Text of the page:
Finland's biggest energy company, the majority-state-owned Fortum, is one of the EU's worst emitters of greenhouse gas (GHG) emissions, asserts a report backed by major European environmental groups.
The finding is mostly based on Fortum's ownership of the coal-heavy German energy company Uniper. Fortum is Uniper's largest owner. As of last year, it the holds a 49.99-percent stake in Uniper, and has expressed an interest in buying the remainder of the firm's shares.
A study by Climate Action Network (CAN) Europe claims that due to its stake in Uniper, Fortum is involved in energy production that is linked to hundreds of premature deaths annually in Europe and sets back efforts to slow climate change. The study is part of Europe Beyond Coal, an initiative backed by various NGOs including CAN, Greenpeace, the WWF, Friends of the Earth and the European Environmental Bureau.
Uniper has more than 11 gigawatts (GW) of coal-fired assets in Europe and Russia. Within the EU, it owns hard coal plants in Germany, the UK, France and the Netherlands, as well as a higher-polluting lignite (brown coal) plant in Germany.
The study adds Uniper's emissions to Fortum's proportionally, based on the Finnish firm's ownership stake. The data is from EU registries from 2016 and 2017. Since then the companies have sold off or converted some facilities.
For instance in 2017 Fortum closed its idle Inkoo coal plant and last year converted two old coal plants in Poland into the new Zabrze combined heat and power (CHP) plant, which burns coal and waste, and could also run on biomass.
Fortum: Uniper an independent company
Fortum, which describes itself as "a leading clean-energy company," says that "the focus on reducing CO2 emissions has been in Fortum’s DNA for decades" and that its "carbon exposure is already one of the lowest within the European power generation industry."
Fortum says that 96 percent of its power generation in the EU is "CO2-free". This does not however include its heat production (which relies partly on coal), its operations in Russia, India and Norway, or its share of Uniper's energy production. Roughly one third of that is generated with coal with a quarter of that from high-emission brown coal.
Fortum says it does not include Uniper's emissions in its own figures since it is an independent company.
"We do not hold a controlling stake over this company. Therefore we do not combine their financial and production figures [with ours]," Pauliina Vuosio, Fortum's VP, Executive Communications, told Yle.
German, Czech firms the biggest polluters
According to CAN Europe research, the 10 European electricity producers that emitted the most GHG emissions in 2017 were heavily coal-driven.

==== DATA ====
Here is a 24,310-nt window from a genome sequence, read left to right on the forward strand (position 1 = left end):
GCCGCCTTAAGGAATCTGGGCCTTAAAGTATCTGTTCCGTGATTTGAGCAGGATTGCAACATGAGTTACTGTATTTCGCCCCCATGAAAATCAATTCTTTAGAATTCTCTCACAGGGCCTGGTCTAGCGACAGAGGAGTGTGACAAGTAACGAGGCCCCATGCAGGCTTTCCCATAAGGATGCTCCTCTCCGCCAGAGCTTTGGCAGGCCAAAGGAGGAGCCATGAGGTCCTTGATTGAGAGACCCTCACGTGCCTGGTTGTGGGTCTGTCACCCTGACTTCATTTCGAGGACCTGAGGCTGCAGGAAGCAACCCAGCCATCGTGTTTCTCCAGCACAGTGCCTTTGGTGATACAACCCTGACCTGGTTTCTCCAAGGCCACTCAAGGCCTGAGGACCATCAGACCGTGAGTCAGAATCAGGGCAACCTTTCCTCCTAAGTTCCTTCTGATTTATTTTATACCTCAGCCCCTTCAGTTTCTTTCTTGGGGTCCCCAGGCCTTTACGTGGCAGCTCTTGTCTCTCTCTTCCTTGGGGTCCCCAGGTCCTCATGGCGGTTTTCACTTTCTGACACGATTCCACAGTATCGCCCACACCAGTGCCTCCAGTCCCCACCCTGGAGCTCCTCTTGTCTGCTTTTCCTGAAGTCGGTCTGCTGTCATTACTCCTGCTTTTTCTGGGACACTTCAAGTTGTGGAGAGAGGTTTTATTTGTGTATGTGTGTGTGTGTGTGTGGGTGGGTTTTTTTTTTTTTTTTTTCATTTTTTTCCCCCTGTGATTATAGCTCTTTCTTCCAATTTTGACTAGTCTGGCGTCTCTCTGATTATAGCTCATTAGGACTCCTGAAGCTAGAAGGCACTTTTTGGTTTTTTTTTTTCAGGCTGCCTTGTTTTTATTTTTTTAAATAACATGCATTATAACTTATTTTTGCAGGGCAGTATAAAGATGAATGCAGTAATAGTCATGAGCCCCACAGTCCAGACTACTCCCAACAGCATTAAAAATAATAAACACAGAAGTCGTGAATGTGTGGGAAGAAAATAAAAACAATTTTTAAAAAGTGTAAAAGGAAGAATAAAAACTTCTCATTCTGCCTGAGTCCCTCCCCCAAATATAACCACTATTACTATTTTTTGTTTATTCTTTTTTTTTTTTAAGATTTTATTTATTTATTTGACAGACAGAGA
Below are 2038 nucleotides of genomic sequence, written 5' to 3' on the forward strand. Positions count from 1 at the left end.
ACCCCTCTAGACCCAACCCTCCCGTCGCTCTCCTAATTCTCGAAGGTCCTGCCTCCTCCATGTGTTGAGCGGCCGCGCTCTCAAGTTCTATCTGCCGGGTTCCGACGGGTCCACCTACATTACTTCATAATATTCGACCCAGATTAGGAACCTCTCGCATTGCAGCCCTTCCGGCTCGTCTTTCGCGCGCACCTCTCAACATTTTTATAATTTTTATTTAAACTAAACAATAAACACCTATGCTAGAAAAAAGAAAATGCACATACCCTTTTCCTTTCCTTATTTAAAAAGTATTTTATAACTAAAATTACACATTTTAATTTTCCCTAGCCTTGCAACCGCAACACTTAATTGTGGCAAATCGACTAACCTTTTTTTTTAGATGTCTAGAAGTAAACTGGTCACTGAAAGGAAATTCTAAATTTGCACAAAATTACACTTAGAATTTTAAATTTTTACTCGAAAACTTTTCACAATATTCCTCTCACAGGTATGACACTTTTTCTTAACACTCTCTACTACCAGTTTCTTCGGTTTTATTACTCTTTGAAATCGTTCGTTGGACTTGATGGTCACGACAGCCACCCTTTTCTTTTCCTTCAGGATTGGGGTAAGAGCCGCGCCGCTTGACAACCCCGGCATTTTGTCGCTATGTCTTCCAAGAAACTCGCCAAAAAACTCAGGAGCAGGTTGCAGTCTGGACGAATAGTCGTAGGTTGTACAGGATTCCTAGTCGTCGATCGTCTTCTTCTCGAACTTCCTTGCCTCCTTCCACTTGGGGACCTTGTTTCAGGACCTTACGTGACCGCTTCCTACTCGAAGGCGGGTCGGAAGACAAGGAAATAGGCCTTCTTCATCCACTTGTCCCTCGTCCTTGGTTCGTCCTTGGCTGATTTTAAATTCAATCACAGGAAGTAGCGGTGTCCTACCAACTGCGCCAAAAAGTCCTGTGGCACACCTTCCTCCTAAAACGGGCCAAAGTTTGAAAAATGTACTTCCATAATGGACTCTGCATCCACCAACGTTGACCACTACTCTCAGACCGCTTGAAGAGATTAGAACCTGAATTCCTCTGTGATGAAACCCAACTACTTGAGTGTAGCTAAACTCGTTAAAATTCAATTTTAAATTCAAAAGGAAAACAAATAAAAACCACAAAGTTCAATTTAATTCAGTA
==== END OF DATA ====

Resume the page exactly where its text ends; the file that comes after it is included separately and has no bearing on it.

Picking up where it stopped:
The report blames the top 10 companies for two-thirds of the health damage caused by coal power plants. That includes an estimated 7,600 premature deaths annually, based on World Health Organization health impact assessments for air pollution.
Together the firms churned out nearly 10 times as much GHG as Finland's entire economy annually. The combined Fortum/Uniper entity comes in tenth on the list, producing nearly half as much as all of Finland each year.
The highest-polluting company, Germany's RWE Group, pumped 136 billion tons of CO2 into the atmosphere that year, followed by the Czech Republic's EPH Group at 77 bn. The rest of the list includes Italian, Polish, French and Greek companies, as well as another Czech firm, followed by Sweden's Vattenfall at 27 bn and Fortum/Uniper at 23 bn.
Four of the 10 highest-polluting electricity producers have their main coal plants in Germany, including RWE and Uniper. Vattenfall also owns coal-fired power plants in Germany.
Comparing the CO2 output of all firms subject to EU emissions trading, Fortum/Uniper is 12th on the list, as the top 10 electricity producers are then joined by a French steel company and an Italian oil and gas firm.
Coal drove emissions rise in 2018
According to Beyond Coal, 103 companies operate coal power plants in the EU. It calculates that 26 plants have closed since early 2016, with 32 more scheduled to retire and 263 still operating – as well as 60 planned new projects.
The International Energy Agency, meanwhile, says burning coal is the largest source of global temperature increase. It estimates that CO2 from coal has been responsible for nearly a third of the 1°C increase in global average annual surface temperatures above pre-industrial levels.
Coal plants were the biggest contributor to the growth in global emissions last year, says the IEA, rising nearly three percent from 2017 levels and exceeding 10 gigatons for the first time.